I am a producer, engineer, musician, composer, arranger, studio designer, consultant, and educator. I am a Certified Apple Support Professional. I am a member of Local 802 of the American Federation of Musicians; the American Society of Composers, Authors and Publishers; the National Association of Recording Arts and Sciences; and the National Association for Music Education.
I, a man of many hairstyles, was raised near the eastern banks of the Bronx River. Born to a musical family, my mother Neoma, who traced her ancestry to the second group of Jamestown settlers in 1608, played piano in Sunday School and sang alto in the Baptist Church Choir. My Great Aunt Clara Ascherfeld was a concert pianist at the Peabody Conservatory in Baltimore. My father Morris—a first generation Jew whose parents came from Lithuania—was an accomplished whistler.
After my mother failed at teaching me piano at the age of six, I finally found success playing the tonette in third grade, and clarinet in the fourth.
By the time I got to Junior High School, I was playing clarinet in the Concert Band, bassoon in the Orchestra, and baritone sax in the Big Band. Singing tenor, I joined my mom in the Church Choir. My two sisters (Barbara played viola and Linda played violin) and I would often sing the respective parts of orchestral works to stave off boredom on long family car trips.
During my senior year at at New York City's Fiorello H. LaGuardia High School of Music and Art (orchestra, theory, and studio every day—plus a full academic schedule) I taught myself to play the guitar. I soon found out that guys who play guitar are considerably more interesting to girls than guys who play bassoon.
At about the same time, I finally became an Eagle Scout. My first merit badge was Music!
I earned a B.A. in Music Theory & Composition from SUNY Binghamton.
Very shortly after college graduation, I received my draft notice. Rather than spending two years full-time in the Army, I opted to enlist with the 552nd New York Air National Guard Band, and served with the Tactical Air Command Band during my four months of active duty. Believe me, New York State was a much safer place for the six years that I was bobby-pinning my shoulder-length hair up under my short-hair wig while brandishing my bassoon, baritone sax, guitar, and, for the first time, drums.
After Air Force active duty, I pursued graduate studies in Music Composition at Hunter College. It was in their Electronic Music Studio, after I first spliced two very different pieces of audio tape together, that the proverbial lightbulb turned on brightly in my head. The generation and organization of sounds could be viscerally in the hands of a composer. Imagination and skill are the only limiting factors. This is how music will be made! Technology and Music!
After a life-affirming solo cross-country trip (by VW, of course), I put graduate school in my rearview mirror and looked for a way to pursue a career that combined Technology and Music. I landed myself a job at the legendary Mediasound Recording Studios—owned by John Roberts and Joel Rosenman, the guys who produced the Woodstock Music & Art Festival. Thriving in this freely creative hothouse, I quickly worked my way up from the shipping room to Assistant Engineer (Barry Manilow’s “This One’s For You” was my first—uncredited—session) to Senior Engineer. Learning my craft from seasoned pros, including Fred Christie, Joe Jorgensen, Michael Delugg, Al Varner, and Tony Bongiovi, while growing up professionally with guys like Bob Clearmountain, Michael Barbiero, Mike Brauer, Carl Beatty, and Harvey Goldberg gave me the confidence, knowledge, and experience that has allowed me to tackle any project.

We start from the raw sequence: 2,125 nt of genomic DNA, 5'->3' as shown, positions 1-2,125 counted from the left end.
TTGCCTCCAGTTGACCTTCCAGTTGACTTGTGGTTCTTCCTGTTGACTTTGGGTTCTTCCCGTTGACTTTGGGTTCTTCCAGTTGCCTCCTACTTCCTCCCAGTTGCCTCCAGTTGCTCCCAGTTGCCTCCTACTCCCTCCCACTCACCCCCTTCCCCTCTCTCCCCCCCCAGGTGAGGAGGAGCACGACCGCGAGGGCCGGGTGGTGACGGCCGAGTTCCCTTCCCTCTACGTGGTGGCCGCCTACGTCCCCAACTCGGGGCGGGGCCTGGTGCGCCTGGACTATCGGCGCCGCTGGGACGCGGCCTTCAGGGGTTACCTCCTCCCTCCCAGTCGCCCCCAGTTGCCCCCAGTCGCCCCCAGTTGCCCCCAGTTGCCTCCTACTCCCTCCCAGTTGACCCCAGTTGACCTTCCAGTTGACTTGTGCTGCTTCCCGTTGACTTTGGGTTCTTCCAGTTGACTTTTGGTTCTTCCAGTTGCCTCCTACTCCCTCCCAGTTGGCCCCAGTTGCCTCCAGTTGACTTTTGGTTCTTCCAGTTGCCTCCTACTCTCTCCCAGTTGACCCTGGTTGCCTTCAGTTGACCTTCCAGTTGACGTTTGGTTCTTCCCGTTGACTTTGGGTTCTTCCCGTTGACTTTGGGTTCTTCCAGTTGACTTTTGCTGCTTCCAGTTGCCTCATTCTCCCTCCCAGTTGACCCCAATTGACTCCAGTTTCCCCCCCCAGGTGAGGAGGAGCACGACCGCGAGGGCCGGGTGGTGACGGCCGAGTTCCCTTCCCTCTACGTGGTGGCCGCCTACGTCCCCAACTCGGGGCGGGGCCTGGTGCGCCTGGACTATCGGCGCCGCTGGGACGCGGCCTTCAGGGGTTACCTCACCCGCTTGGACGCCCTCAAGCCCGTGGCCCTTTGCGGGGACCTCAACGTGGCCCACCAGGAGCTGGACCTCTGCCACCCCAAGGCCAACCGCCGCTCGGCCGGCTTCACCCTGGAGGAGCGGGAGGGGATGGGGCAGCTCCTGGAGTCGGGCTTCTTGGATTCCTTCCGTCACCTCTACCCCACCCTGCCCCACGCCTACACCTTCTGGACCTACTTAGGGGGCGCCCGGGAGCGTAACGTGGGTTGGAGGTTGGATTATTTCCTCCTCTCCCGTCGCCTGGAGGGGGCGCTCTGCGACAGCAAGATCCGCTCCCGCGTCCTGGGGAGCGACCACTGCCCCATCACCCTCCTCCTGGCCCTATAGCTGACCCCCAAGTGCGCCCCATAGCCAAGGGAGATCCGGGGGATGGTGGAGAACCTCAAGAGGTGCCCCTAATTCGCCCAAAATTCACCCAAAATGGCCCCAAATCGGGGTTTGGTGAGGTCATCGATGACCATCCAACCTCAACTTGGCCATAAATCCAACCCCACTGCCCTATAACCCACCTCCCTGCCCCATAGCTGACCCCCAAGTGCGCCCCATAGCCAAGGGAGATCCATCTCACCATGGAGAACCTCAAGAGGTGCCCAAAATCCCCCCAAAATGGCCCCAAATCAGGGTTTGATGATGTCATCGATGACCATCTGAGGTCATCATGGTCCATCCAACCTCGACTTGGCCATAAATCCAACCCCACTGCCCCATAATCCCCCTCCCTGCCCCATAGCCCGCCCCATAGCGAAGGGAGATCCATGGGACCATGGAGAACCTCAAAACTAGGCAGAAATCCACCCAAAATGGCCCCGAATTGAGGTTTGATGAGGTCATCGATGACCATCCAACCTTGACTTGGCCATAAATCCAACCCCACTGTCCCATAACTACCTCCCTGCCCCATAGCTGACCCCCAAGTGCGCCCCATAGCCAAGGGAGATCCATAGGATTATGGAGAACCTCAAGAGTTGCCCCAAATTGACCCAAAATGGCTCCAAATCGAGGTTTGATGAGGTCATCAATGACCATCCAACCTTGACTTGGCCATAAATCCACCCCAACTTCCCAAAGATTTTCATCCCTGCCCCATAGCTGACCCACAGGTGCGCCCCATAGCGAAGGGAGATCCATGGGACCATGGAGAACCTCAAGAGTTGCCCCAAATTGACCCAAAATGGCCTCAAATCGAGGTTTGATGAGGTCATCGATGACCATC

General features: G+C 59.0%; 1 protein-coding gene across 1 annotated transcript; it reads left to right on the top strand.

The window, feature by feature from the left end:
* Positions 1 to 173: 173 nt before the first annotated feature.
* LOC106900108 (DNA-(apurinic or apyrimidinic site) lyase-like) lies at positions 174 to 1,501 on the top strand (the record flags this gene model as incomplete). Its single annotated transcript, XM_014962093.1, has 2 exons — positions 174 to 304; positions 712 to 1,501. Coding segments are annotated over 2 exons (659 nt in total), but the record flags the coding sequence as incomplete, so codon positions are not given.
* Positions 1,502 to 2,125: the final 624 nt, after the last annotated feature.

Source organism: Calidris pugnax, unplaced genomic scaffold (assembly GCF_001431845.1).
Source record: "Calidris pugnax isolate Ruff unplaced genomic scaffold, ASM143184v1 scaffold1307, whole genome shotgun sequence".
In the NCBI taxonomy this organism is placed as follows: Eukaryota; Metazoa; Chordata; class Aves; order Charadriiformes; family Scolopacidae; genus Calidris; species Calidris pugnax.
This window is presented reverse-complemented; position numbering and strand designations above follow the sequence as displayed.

Any project? Sesame Street; the Montreal Jazz Festival; Macy’s Day Parade pre-records; guitarist Steve Khan; medieval music consorts; the Diet Coke rollout campaign and the ensuing “Cola Wars”; Fisher-Price “Talk-to-Me” Books (#1 selling pre-school toy); southern R&B band Mass Production; Joe Piscopo; the eclecticism of Hal Willner’s Thelonious Monk tribute, “That’s the Way I Feel Now”, and many others.
Soon, my rapidly expanding client base compelled me to go out on my own.
I founded Doug Epstein Productions, Inc., and I continued my work on critically acclaimed recordings, Grammy nominated and winning albums, award winning advertising campaigns, and Gold and Platinum records and CDs—many examples included elsewhere on this site.
Technology continued to evolve. The ability to create full-blown productions in a home studio became a reality. For a variety of reasons, musicians trained in coaxing music out of wood, ivory, horsehair, and steel needed help setting up—and learning how to drive—their technologically foreign personal home studios. A whole new world of consulting opened up for me.
Along the way, I married Elizabeth Fabian, and we wound up with two great kids—Grace & George. We moved out of Manhattan and bought a house in picturesque Dobbs Ferry, NY—where I built my own production studio. Already an educator to my assistants and clients (apparently, having children triggers a perspective change) I got myself elected to the Dobbs Ferry Board of Education, served as its President and, in return, got quite an education myself.
My perspective change led to an invitation to join the faculty at the prestigious Horace Mann School where I currently serve as Chair of the Music Department, and teach Music Theory and Music Technology to an eager cohort of students.